The Children Act

the-children-act-posterFiona Maye (Emma Thompson) is a judge who is given the difficult task of presiding over a legal dispute between a hospital and the family of a 17-year-old boy with leukemia who are refusing a blood transfusion. As Jehovah’s Witnesses they object to this treatment, but the hospital want the right to treat the boy as he is still a minor. Maye’s decision is made more complicated by the turmoil in her life following difficulties in her marriage.

After the summer season it is always refreshing to encounter a serious film again and really engage with a complicated and nuanced subject. The Children Act is about fiercely intelligent people discussing the law and moral codes and it is filled with beautifully acted characters. The only negative for it is that it sometimes feels as though the scenarios it places its characters in are being artificially contrived to heighten the intellectual conversation. This may or may not be a bad thing for you depending on your outlook though, given that this film is specifically trying to flesh out the complexity of a scenario on both moral, legal and religious grounds.

Emma Thompson delivers one of her best performances in recent years, offering a character who is so consumed by her job that she is detached from her marriage. The case seems to open up some of her emotions giving her something new to deal with. The cast as a whole is very good. Stanley Tucci as the ignored husband who desperately wants to engage with his wife and Fionn Whitehead as the boy are both very good, but the other cast member I think deserves plaudits is Ben Chaplin as the boy’s father. Although only in a handful of scenes, his time giving evidence in court is particularly powerful.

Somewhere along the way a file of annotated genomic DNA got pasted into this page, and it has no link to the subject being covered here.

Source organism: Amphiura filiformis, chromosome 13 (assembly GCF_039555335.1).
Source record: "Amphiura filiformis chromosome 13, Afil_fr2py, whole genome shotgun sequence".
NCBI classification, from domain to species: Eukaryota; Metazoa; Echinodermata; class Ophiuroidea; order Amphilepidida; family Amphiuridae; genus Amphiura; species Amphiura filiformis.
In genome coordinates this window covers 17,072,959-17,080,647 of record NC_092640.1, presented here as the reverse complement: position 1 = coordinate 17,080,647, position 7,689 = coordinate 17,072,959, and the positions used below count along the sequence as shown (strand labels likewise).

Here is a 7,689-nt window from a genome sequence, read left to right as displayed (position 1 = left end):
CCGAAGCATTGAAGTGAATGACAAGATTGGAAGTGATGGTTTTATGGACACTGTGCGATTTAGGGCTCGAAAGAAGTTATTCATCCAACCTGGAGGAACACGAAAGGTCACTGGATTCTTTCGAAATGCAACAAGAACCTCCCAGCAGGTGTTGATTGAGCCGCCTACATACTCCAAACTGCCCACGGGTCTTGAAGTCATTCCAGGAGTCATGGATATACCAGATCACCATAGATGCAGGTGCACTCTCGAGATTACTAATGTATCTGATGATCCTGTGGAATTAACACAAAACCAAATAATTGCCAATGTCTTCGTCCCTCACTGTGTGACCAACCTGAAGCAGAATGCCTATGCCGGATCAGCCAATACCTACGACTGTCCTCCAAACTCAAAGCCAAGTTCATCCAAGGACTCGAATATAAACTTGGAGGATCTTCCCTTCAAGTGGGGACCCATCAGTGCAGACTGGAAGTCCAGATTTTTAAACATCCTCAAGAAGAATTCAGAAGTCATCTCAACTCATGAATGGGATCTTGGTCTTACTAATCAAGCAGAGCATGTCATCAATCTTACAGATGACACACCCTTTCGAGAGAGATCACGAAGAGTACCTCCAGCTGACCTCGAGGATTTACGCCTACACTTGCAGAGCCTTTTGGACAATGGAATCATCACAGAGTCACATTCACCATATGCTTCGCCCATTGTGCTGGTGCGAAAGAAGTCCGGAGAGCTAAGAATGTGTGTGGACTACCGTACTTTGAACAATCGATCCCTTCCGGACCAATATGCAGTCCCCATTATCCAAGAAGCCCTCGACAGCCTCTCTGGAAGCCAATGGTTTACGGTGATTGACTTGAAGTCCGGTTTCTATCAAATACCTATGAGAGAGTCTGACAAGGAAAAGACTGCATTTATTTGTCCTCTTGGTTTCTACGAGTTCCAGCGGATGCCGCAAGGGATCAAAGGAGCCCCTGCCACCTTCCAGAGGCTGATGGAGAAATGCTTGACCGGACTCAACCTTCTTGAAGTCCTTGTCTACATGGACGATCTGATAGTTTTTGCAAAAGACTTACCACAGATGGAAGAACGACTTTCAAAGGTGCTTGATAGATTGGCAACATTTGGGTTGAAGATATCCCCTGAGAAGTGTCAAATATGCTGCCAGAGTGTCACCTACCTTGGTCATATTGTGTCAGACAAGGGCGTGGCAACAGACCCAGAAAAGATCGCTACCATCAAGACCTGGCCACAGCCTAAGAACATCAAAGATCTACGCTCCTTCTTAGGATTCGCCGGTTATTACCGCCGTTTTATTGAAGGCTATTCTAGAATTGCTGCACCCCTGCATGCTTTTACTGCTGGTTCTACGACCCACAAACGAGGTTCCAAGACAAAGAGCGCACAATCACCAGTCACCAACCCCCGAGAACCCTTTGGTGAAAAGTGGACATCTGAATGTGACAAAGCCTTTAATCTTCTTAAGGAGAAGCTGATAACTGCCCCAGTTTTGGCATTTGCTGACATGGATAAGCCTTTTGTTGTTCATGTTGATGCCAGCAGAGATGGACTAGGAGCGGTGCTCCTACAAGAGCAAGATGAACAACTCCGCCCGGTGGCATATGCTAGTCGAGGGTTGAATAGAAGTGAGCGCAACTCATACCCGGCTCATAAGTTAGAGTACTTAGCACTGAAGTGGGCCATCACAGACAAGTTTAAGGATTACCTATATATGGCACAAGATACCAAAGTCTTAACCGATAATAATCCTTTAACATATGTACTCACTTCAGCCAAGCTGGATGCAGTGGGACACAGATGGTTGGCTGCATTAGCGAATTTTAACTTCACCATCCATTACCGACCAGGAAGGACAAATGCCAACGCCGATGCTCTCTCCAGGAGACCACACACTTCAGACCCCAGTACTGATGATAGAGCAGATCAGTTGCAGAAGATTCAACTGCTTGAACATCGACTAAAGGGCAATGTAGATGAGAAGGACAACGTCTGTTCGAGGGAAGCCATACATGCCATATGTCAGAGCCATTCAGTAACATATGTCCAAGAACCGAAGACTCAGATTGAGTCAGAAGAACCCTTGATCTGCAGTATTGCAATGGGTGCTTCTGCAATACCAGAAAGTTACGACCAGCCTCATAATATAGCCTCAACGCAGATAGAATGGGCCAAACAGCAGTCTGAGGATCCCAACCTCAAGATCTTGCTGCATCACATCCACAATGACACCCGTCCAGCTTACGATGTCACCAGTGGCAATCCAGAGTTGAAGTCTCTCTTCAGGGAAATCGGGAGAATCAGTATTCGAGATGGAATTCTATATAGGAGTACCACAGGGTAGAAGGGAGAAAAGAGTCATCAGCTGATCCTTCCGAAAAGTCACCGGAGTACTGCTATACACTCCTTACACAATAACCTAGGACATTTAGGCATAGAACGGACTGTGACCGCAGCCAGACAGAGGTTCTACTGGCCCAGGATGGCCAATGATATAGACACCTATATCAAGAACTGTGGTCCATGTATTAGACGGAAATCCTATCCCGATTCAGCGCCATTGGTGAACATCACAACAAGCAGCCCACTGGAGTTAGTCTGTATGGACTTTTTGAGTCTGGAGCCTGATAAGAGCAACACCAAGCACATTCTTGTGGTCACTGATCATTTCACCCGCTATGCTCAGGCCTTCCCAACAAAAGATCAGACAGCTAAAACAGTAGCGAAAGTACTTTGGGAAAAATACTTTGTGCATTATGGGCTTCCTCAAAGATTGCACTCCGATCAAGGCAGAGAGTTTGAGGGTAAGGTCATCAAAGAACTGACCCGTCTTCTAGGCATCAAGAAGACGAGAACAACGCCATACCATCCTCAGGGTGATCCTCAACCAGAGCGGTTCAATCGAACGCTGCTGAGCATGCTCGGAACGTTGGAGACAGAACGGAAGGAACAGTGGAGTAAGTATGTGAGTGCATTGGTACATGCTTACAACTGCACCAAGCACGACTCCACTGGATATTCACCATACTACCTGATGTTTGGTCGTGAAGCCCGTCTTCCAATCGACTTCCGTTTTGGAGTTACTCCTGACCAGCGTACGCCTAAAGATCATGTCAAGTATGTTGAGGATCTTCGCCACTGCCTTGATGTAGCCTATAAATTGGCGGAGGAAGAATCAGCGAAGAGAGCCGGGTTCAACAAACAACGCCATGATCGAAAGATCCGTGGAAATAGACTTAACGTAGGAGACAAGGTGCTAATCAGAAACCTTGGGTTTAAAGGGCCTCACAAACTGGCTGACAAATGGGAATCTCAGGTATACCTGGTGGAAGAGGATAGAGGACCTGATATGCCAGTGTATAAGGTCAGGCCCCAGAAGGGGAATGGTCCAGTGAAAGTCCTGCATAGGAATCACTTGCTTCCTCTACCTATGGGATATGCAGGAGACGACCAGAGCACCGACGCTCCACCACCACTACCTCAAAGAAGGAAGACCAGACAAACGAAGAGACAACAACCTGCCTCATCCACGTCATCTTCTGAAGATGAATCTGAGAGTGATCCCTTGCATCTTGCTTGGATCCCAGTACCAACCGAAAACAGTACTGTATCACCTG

Just like On Chesil Beach earlier this year, this film is based on a book by Ian McEwan and the screenplay is written by him also. As with that film it shows the sort of qualities that you would expect to see in a play and occasionally feels like an exercise in creating a scenario for intellectual discussion. You can not argue that the scenario is not interesting though.

One final thing of note is how refreshing it was to find that the trailers for this film only share information from the first two-thirds of the film. When the film entered its final third I had the peculiar exhilaration of having no idea what would happen next. Something that the modern-day trailer usually rules out to some degree. It was positively dizzying.

Phenomenal acting and an intriguing moral question. Worth your time.

3 thoughts on “The Children Act

  1. Haven’t seen it, but don’t understand how it can be a moral question? Surely you can believe the moon is made of cheese, but there isn’t a court of law worth the name that would agree with you?.


    1. I think there are a few posed.

      The boy is 17 years and 9 months – is he an adult? Can he make his own decisions?

      Is the boy and his parents decision their own or one being forced upon them by their religion?

      Who decides what is right and wrong?

      Personally I think the answer is simple, but the film does a very good job of unearthing complications. It is also about a lot more than just this question.

      I don’t want to go into spoilers, but there is a lot of interesting stuff here. (And ultimately I still think the answer for me is personally simple, but clearly it is not for others).


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